Microsoft shocked Wall Street on Thursday with disappointing results and said it would slash up to 5,000 jobs and stop offering profit forecasts for the rest of the fiscal year.
The world’s top software maker blamed the weakness of the PC market and the popularity of low-cost netbook computers for the miss. Its shares fell 8% in early trading.
Microsoft posted a profit of $4.17 billion, or 47 cents per share, in its fiscal second quarter ended December 31, versus a profit of $4.71 billion, or 50 cents, a year earlier. Analysts were looking for earnings per share of 49 cents, according to Reuters Estimates. Revenue rose 2% to $16.63 billion, missing the average analyst forecast of $17.1 billion.
“Clearly business conditions are worse than people were expecting,” said Richard Williams, analyst at Cross Research. “This is a substantial amount of jobs cuts. Microsoft has never had a layoff like this in my knowledge and it’s sending a signal that the times are definitely changing.”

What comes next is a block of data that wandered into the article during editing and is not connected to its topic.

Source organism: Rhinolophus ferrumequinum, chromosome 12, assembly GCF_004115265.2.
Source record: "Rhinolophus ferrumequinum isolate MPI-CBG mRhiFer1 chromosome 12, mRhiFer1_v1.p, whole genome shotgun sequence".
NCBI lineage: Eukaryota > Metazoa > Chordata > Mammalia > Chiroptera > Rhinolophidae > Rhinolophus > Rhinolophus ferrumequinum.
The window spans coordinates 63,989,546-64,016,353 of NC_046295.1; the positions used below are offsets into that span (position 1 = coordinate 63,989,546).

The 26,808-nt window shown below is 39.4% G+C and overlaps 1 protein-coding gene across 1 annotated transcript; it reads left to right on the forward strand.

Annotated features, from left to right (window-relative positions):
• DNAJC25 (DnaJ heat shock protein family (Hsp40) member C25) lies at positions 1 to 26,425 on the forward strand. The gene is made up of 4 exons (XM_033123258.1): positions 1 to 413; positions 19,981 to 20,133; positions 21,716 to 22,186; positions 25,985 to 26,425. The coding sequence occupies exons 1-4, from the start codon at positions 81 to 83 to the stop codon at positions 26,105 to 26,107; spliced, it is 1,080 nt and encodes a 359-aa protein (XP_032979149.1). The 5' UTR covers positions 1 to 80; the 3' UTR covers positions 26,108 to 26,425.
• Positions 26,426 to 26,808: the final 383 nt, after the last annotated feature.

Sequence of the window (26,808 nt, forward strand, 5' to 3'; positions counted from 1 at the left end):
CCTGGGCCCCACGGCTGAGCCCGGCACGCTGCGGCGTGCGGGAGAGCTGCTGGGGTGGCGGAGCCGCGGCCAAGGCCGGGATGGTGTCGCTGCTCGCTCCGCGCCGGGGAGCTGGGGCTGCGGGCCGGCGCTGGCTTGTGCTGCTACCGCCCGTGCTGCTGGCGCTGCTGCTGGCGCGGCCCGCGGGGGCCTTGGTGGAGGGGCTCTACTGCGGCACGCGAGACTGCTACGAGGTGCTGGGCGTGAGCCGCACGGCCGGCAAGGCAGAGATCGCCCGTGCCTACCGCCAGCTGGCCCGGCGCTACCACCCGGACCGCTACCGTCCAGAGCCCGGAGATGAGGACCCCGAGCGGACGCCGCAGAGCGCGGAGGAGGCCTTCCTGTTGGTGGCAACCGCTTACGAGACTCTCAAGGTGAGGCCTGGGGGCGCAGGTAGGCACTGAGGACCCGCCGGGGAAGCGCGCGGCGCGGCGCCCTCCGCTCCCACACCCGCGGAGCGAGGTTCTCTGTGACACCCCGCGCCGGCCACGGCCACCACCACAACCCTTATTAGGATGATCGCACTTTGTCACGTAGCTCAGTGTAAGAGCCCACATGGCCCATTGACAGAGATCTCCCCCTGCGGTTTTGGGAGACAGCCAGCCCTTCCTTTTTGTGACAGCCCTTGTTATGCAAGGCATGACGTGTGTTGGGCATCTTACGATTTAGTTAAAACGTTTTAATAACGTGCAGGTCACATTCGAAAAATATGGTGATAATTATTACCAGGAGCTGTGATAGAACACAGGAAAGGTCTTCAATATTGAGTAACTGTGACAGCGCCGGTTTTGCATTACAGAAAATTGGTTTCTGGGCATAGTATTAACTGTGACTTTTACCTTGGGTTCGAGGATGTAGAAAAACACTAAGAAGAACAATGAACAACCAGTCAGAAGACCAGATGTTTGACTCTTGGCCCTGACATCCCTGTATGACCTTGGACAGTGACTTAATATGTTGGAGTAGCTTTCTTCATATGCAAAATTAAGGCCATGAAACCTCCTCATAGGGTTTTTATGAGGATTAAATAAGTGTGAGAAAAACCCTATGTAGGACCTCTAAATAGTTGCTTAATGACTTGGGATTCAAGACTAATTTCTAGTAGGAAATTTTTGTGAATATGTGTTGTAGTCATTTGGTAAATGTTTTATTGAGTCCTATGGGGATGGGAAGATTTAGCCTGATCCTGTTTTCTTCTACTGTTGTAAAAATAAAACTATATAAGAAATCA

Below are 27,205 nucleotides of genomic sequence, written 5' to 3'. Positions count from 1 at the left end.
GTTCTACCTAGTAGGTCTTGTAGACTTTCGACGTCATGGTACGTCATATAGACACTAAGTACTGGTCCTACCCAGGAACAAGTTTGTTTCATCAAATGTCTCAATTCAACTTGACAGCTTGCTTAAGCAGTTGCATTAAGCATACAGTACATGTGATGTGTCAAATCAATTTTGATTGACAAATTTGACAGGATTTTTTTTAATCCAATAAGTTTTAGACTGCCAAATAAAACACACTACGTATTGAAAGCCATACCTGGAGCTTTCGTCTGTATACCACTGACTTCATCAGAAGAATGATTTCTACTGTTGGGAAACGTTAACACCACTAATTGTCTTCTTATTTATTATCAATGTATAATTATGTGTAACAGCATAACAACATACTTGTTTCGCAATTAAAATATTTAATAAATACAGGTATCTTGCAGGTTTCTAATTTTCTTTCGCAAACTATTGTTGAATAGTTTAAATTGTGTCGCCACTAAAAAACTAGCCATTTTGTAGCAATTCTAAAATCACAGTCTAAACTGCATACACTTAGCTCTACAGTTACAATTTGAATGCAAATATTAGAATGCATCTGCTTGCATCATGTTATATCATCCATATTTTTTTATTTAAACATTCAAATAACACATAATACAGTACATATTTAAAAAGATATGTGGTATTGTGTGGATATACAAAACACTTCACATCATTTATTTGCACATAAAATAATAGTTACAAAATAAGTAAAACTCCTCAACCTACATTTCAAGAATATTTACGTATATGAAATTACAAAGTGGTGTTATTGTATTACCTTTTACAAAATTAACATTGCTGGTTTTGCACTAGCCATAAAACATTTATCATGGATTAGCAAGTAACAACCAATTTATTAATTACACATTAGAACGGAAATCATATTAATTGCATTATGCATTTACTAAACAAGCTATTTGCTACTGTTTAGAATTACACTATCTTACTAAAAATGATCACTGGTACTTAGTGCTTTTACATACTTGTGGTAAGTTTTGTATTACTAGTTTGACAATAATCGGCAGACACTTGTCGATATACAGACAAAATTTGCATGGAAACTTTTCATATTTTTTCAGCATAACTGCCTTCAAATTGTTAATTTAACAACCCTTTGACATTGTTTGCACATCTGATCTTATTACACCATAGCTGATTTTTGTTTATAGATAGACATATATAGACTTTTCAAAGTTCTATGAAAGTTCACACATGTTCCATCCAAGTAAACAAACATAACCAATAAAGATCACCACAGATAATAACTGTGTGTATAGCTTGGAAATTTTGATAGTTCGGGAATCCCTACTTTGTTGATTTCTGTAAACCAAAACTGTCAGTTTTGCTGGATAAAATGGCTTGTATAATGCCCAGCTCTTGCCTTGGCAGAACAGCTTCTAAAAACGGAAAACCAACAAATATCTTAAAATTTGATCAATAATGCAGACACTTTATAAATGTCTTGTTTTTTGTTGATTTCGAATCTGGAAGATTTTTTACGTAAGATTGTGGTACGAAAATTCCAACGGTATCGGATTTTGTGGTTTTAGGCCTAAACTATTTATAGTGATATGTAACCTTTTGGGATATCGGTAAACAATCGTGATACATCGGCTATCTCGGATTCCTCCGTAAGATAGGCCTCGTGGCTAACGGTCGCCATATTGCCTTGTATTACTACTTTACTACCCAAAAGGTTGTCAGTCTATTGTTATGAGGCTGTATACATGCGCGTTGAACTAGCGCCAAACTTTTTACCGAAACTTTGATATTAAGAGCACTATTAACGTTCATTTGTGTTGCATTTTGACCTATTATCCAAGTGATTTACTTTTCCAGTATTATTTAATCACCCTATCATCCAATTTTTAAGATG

Microsoft said it will eliminate up to 5,000 jobs in research and development, marketing, sales, finance, legal, human resources and information technology over the next 18 months, including 1,400 jobs on Thursday. That amounts to about 5% of its estimated 95,000 work force. Microsoft said these moves would help cut its annualized operating expense by about $1.5 billion and reduce fiscal year 2009 capital expenditures by $700 million.
The company will also cut travel spending by 20%, eliminate merit salary increases in September, and significantly reduce spending on vendors and contingent staff. It also plans to scale back budgets for marketing and the expansion of its Puget Sound campus.
“Economic activity and IT spend slowed beyond our expectations in the quarter,” CFO Chris Liddell said in a statement. “We are planning for economic uncertainty to continue through the remainder of the fiscal year, almost certainly leading to lower revenue and earnings for the second half relative to the previous year.” Shares of Microsoft fell to $17.84 in early trading on the Nasdaq, from their previous close of $19.38. (Reuters)